Yvette Coppersmith has been painting portraits since she was a teenager, and teaches portraiture at the National Gallery in Victoria. The 38-year-old has had five portraits entered in the Archibald Prize. Before starting work on her winning 2018 self-portrait, Coppersmith asked to paint New Zealand Prime Minister Jacinda Ardern. “Female power is what this portrait is about,” says Archibald prize curator Anne Ryan. “Having been disappointed in not being able to paint Jacinda Ardern, Yvette still wanted to channel that – a woman from her own generation; the challenges Jacinda is facing with leadership and the nonsense she has to deal with as a woman in that position.”

Anne is interested in the way women’s representation as subjects has changed. “Nora Heysen painted a society wife, but now we have images of very powerful women: lawyers, [Chief Justice Susan Kiefel and Sally Dowling SC], a premier [Gladys Berejiklian], a choreographer [Meryl Tankard], TV personalities and actors, [Vivian Chan Shaw and Alison Whyte], so this immediately sets the scene for diversity,” says Anne.

“Women’s images, throughout art history, have often been constructed by men,” says Yvette. But as more women become active in the arts and as gender parity is reached amongst entries to the Archibald and other awards, “we are opening up the scope of what it means to be a woman … reinventing and growing and trying new looks on”.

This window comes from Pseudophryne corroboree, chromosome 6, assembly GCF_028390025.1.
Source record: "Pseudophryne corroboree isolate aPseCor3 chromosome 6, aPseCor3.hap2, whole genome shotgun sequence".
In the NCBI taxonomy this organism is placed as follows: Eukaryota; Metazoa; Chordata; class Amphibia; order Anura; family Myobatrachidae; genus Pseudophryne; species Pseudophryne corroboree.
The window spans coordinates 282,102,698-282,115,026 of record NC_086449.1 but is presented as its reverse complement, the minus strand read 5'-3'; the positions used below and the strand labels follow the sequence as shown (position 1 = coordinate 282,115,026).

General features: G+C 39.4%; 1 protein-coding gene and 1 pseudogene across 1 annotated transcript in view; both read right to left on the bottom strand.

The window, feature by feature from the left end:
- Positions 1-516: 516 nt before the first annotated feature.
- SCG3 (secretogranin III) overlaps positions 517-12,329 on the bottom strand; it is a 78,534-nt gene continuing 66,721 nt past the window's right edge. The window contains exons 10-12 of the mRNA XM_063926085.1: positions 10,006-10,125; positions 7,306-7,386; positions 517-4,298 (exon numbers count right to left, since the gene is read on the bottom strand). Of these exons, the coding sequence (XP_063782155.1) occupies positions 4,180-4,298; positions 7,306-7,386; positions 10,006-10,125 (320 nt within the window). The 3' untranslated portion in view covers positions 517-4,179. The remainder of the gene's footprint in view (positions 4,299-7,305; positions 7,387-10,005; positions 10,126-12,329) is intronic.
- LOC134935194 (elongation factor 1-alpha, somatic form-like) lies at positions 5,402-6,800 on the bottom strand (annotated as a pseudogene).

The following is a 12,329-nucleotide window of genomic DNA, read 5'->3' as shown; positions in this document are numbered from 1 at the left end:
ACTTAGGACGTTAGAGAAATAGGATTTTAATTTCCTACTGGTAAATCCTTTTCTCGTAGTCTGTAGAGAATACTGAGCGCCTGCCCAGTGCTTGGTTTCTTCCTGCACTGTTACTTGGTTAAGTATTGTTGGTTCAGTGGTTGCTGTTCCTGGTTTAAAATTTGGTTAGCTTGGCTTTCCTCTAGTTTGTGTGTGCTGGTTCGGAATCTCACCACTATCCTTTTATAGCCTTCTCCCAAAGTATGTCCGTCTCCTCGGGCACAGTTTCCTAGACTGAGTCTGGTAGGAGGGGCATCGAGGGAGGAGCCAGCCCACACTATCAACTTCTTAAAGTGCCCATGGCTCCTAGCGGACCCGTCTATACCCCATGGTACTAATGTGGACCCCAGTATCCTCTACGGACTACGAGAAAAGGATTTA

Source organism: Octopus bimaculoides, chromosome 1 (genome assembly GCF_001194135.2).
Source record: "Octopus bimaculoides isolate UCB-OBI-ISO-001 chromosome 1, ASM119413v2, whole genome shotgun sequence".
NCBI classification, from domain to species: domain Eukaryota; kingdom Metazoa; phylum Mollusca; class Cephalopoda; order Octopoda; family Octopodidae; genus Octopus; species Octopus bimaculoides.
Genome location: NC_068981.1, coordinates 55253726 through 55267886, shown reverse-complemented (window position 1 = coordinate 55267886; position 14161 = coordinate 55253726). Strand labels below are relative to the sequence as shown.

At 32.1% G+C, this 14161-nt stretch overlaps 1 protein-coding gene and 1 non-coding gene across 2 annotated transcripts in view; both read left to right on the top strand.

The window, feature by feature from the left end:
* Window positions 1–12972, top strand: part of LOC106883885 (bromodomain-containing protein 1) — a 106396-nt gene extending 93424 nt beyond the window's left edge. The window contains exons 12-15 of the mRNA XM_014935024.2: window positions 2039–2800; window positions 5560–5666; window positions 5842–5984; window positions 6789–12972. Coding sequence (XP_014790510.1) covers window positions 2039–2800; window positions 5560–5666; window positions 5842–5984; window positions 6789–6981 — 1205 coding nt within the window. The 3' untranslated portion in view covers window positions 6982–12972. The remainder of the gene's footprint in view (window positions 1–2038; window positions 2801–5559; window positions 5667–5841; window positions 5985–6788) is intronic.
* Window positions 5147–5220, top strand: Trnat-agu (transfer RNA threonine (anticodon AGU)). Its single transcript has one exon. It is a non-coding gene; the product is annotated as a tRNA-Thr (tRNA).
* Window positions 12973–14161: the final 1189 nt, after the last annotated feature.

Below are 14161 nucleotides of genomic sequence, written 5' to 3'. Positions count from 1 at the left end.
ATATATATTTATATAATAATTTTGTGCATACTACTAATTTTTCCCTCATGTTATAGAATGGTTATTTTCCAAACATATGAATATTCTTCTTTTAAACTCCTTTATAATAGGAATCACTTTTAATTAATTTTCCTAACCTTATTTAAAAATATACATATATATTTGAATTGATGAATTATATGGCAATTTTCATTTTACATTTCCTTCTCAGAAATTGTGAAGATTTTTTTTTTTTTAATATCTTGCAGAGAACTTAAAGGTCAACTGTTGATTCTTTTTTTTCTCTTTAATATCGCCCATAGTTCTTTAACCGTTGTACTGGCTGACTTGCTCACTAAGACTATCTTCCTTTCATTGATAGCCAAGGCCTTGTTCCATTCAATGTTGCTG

Anne is quick to point out that the gender parity in the awards is an organic result, that it has been a slow process and there has been no tokenism. “It’s a natural thing,” she says, “The judges are not looking to tick off gender, but we have reached this point where the representation of women is higher.”

Nora, who lived for art in spite of obstacles put in her way, would surely be delighted by this year’s result. “Miss Heysen finds that painting occupies so much of her time that

she has little opportunity to do anything else,” The Telegraph reported. “She has given up her tennis playing, but still finds time for reading.” “If I am painting,” the trailblazing Miss Heysen told The Weekly in 1938, “I cannot turn my mind to how the dinner is cooking.”

The Archibald, Wynne and Sulman prizes run at the Art Gallery of NSW until 9 Sept; then on tour 22 Sept – 17 June. Visit for dates, venues and information.

Related stories

Unwind and relax with your favourite magazine!

Huge savings plus FREE home delivery